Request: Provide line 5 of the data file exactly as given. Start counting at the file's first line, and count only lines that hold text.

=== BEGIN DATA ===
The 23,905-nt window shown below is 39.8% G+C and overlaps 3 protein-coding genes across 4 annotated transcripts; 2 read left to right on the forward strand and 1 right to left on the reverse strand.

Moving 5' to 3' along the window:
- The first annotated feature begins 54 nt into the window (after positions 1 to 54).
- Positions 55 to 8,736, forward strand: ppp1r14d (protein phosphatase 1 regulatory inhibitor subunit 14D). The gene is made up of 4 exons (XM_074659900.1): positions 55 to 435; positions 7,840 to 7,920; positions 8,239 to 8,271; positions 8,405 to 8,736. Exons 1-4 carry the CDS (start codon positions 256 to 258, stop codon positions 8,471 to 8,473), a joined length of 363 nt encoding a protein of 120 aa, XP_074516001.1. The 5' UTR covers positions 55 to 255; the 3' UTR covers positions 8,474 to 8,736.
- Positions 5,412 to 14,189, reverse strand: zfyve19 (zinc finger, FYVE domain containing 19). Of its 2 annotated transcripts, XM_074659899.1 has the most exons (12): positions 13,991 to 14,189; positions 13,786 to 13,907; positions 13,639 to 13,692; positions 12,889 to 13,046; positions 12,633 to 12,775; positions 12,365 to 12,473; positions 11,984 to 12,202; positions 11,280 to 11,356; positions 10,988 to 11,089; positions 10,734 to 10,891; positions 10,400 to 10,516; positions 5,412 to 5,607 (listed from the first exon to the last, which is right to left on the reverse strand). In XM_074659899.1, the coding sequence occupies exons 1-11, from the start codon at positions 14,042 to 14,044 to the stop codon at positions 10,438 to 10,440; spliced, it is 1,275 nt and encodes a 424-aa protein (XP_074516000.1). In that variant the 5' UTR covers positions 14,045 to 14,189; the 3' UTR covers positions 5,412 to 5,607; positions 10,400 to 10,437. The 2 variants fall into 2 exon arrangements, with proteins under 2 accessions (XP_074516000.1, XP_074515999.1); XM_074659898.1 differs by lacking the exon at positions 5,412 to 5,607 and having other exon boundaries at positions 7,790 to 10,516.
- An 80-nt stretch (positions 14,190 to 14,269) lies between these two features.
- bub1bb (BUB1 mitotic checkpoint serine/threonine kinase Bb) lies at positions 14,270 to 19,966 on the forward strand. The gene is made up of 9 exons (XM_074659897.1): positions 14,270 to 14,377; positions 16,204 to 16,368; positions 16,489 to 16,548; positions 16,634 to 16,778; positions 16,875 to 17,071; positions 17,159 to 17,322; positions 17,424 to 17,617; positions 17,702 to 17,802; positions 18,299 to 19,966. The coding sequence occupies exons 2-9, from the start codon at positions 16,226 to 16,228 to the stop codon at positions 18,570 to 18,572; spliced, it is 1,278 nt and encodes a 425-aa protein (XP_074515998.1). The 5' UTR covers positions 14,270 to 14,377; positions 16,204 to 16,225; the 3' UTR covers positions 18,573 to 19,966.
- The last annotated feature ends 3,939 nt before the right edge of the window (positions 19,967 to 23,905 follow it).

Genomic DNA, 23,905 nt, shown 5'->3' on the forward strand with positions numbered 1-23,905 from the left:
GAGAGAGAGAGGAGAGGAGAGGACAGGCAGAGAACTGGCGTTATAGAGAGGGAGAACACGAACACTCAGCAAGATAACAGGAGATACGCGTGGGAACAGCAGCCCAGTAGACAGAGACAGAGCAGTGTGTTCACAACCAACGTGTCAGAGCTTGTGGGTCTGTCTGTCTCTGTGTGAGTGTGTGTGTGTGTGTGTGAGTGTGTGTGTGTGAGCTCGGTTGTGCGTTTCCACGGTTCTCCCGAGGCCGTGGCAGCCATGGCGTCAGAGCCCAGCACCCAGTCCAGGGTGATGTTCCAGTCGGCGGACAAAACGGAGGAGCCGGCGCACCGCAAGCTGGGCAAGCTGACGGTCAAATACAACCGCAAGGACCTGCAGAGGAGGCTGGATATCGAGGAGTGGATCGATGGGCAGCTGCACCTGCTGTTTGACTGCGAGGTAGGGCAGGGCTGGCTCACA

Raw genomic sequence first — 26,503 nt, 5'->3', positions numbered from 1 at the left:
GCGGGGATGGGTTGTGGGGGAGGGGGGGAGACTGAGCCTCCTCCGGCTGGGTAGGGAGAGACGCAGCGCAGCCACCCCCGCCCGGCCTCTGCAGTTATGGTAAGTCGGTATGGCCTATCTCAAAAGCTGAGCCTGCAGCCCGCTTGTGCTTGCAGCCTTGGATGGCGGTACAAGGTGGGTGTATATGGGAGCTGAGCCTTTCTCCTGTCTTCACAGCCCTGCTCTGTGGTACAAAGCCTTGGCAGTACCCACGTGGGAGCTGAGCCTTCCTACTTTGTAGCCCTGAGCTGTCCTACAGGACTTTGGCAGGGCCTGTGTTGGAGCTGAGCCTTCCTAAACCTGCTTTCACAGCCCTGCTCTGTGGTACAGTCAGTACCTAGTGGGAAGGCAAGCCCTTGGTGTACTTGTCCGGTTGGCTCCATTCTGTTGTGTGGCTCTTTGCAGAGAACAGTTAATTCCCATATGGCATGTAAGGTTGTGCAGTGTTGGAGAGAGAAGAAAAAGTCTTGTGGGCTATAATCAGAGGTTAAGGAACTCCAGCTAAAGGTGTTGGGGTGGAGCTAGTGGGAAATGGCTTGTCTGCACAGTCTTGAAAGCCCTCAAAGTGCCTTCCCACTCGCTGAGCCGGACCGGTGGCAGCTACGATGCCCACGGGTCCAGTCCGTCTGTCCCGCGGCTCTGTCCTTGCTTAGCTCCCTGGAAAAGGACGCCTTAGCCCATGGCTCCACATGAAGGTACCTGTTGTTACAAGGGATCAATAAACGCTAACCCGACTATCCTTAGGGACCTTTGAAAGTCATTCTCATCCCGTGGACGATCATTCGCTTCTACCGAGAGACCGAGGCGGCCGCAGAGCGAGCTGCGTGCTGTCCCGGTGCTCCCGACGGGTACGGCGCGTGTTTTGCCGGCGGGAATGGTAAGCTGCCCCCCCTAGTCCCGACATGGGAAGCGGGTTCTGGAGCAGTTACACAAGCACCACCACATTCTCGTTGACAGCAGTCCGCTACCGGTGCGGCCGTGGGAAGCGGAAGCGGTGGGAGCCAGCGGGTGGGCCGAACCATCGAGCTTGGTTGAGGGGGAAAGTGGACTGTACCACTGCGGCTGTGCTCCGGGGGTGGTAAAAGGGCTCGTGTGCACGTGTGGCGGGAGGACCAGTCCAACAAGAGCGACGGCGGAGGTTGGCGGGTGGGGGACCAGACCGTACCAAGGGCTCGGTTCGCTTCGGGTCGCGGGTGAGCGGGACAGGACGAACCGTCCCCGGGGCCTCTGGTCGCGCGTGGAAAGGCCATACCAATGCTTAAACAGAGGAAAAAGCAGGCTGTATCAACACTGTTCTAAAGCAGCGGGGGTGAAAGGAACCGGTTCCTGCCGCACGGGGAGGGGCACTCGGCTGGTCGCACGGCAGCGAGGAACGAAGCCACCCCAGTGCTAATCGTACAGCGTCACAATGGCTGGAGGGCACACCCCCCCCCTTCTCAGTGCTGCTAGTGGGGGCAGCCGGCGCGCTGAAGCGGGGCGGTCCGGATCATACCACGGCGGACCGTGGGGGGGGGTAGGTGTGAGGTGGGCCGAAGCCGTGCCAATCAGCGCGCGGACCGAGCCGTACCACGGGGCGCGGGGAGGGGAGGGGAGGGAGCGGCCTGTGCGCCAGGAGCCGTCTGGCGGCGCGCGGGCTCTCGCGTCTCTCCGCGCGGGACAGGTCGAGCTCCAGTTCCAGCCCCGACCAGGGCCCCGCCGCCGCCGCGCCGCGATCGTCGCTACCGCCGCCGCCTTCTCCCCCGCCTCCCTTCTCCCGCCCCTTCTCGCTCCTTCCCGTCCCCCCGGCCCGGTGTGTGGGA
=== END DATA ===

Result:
- Positions 5,412 to 14,189, reverse strand: zfyve19 (zinc finger, FYVE domain containing 19). Of its 2 annotated transcripts, XM_074659899.1 has the most exons (12): positions 13,991 to 14,189; positions 13,786 to 13,907; positions 13,639 to 13,692; positions 12,889 to 13,046; positions 12,633 to 12,775; positions 12,365 to 12,473; positions 11,984 to 12,202; positions 11,280 to 11,356; positions 10,988 to 11,089; positions 10,734 to 10,891; positions 10,400 to 10,516; positions 5,412 to 5,607 (listed from the first exon to the last, which is right to left on the reverse strand). In XM_074659899.1, the coding sequence occupies exons 1-11, from the start codon at positions 14,042 to 14,044 to the stop codon at positions 10,438 to 10,440; spliced, it is 1,275 nt and encodes a 424-aa protein (XP_074516000.1). In that variant the 5' UTR covers positions 14,045 to 14,189; the 3' UTR covers positions 5,412 to 5,607; positions 10,400 to 10,437. The 2 variants fall into 2 exon arrangements, with proteins under 2 accessions (XP_074516000.1, XP_074515999.1); XM_074659898.1 differs by lacking the exon at positions 5,412 to 5,607 and having other exon boundaries at positions 7,790 to 10,516.